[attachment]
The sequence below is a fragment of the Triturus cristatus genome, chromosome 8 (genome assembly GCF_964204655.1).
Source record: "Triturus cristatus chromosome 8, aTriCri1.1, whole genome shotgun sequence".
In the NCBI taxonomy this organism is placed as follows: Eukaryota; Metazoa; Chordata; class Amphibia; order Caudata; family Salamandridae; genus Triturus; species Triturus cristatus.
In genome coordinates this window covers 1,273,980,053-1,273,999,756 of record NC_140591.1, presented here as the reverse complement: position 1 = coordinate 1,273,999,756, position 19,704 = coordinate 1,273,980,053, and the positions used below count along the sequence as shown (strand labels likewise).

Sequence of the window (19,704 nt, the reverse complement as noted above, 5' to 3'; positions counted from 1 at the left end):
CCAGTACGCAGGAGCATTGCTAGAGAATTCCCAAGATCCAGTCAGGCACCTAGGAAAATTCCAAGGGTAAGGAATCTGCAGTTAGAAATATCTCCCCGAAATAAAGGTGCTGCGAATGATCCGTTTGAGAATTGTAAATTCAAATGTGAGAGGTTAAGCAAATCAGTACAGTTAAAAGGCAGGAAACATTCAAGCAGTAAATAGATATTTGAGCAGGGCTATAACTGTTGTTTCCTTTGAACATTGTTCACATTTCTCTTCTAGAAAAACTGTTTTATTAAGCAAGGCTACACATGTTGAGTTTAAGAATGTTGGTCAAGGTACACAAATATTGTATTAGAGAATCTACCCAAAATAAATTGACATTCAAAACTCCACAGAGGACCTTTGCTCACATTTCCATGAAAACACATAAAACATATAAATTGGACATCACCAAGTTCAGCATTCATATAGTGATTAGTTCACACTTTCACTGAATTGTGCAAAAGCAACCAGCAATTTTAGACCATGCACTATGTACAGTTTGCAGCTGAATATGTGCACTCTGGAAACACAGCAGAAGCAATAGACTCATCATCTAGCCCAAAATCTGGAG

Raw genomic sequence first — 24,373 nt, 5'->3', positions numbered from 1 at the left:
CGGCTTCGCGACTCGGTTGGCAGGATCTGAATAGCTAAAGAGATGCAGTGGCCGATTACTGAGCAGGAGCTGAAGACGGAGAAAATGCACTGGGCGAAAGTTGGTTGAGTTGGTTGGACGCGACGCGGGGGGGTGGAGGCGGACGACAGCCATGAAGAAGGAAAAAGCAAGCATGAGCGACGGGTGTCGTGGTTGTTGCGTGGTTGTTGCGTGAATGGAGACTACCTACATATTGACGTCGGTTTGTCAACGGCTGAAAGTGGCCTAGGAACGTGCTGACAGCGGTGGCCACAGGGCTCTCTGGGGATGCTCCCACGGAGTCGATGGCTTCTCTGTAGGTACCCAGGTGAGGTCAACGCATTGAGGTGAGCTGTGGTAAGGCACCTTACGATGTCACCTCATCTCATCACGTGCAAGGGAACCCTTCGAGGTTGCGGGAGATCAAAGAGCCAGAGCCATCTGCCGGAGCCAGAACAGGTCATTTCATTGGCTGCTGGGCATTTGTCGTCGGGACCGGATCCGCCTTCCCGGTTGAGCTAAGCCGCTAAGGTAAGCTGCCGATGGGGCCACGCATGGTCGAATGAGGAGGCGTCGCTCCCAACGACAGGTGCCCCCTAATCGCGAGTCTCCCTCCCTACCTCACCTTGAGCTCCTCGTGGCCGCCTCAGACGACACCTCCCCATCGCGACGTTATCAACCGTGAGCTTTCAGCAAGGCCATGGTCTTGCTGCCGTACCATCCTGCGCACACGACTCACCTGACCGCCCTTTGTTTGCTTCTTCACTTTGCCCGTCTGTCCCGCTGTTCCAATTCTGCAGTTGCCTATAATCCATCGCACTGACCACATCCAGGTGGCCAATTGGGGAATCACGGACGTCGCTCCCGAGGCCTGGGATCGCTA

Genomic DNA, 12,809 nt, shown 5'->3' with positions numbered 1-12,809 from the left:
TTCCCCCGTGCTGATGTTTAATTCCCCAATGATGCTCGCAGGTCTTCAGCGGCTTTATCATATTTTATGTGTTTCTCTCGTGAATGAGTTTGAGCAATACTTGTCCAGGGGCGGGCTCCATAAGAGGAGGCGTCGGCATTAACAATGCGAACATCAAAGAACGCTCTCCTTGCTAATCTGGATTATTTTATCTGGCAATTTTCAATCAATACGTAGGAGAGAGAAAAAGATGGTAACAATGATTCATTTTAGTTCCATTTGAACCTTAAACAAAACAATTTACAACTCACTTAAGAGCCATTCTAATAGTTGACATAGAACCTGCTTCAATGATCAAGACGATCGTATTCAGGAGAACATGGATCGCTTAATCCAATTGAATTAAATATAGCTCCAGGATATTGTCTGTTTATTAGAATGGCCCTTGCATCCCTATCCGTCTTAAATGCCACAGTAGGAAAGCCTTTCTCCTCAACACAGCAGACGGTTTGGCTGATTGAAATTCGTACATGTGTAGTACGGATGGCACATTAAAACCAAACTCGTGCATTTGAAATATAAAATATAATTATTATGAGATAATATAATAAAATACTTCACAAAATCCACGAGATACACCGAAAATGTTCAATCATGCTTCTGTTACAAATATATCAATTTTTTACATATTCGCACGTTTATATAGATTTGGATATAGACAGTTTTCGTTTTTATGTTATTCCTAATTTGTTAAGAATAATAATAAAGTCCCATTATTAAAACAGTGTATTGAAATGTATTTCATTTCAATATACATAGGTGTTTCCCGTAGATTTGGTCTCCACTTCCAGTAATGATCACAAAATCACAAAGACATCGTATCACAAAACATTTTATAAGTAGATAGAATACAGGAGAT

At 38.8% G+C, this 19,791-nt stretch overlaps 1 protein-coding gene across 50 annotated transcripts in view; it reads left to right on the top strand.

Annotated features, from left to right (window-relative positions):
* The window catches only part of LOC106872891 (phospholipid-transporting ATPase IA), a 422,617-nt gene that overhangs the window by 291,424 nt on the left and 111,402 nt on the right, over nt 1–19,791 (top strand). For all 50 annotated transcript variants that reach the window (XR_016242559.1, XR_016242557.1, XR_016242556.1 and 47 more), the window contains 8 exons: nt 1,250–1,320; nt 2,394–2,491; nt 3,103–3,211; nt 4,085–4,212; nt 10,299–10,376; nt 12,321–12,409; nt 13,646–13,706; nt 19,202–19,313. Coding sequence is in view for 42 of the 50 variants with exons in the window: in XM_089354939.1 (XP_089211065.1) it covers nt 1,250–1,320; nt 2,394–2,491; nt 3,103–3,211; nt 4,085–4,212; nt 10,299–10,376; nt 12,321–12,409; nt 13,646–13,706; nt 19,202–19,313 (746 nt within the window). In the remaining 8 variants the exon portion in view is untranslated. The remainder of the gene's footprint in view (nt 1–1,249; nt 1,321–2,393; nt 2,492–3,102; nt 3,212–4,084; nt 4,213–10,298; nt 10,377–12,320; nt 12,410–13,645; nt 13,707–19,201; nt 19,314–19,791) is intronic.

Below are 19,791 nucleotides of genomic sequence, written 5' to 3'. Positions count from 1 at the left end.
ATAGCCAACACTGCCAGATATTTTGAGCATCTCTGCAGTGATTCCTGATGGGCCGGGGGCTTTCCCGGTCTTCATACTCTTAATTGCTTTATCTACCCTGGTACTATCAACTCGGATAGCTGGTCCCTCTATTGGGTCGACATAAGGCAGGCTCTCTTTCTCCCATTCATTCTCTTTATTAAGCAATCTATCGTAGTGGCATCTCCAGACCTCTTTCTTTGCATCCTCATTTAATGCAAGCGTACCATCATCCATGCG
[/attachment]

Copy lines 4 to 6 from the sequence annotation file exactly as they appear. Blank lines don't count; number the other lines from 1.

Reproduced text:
In genome coordinates this window covers 1,273,980,053-1,273,999,756 of record NC_140591.1, presented here as the reverse complement: position 1 = coordinate 1,273,999,756, position 19,704 = coordinate 1,273,980,053, and the positions used below count along the sequence as shown (strand labels likewise).

Sequence of the window (19,704 nt, the reverse complement as noted above, 5' to 3'; positions counted from 1 at the left end):
CCAGTACGCAGGAGCATTGCTAGAGAATTCCCAAGATCCAGTCAGGCACCTAGGAAAATTCCAAGGGTAAGGAATCTGCAGTTAGAAATATCTCCCCGAAATAAAGGTGCTGCGAATGATCCGTTTGAGAATTGTAAATTCAAATGTGAGAGGTTAAGCAAATCAGTACAGTTAAAAGGCAGGAAACATTCAAGCAGTAAATAGATATTTGAGCAGGGCTATAACTGTTGTTTCCTTTGAACATTGTTCACATTTCTCTTCTAGAAAAACTGTTTTATTAAGCAAGGCTACACATGTTGAGTTTAAGAATGTTGGTCAAGGTACACAAATATTGTATTAGAGAATCTACCCAAAATAAATTGACATTCAAAACTCCACAGAGGACCTTTGCTCACATTTCCATGAAAACACATAAAACATATAAATTGGACATCACCAAGTTCAGCATTCATATAGTGATTAGTTCACACTTTCACTGAATTGTGCAAAAGCAACCAGCAATTTTAGACCATGCACTATGTACAGTTTGCAGCTGAATATGTGCACTCTGGAAACACAGCAGAAGCAATAGACTCATCATCTAGCCCAAAATCTGGAG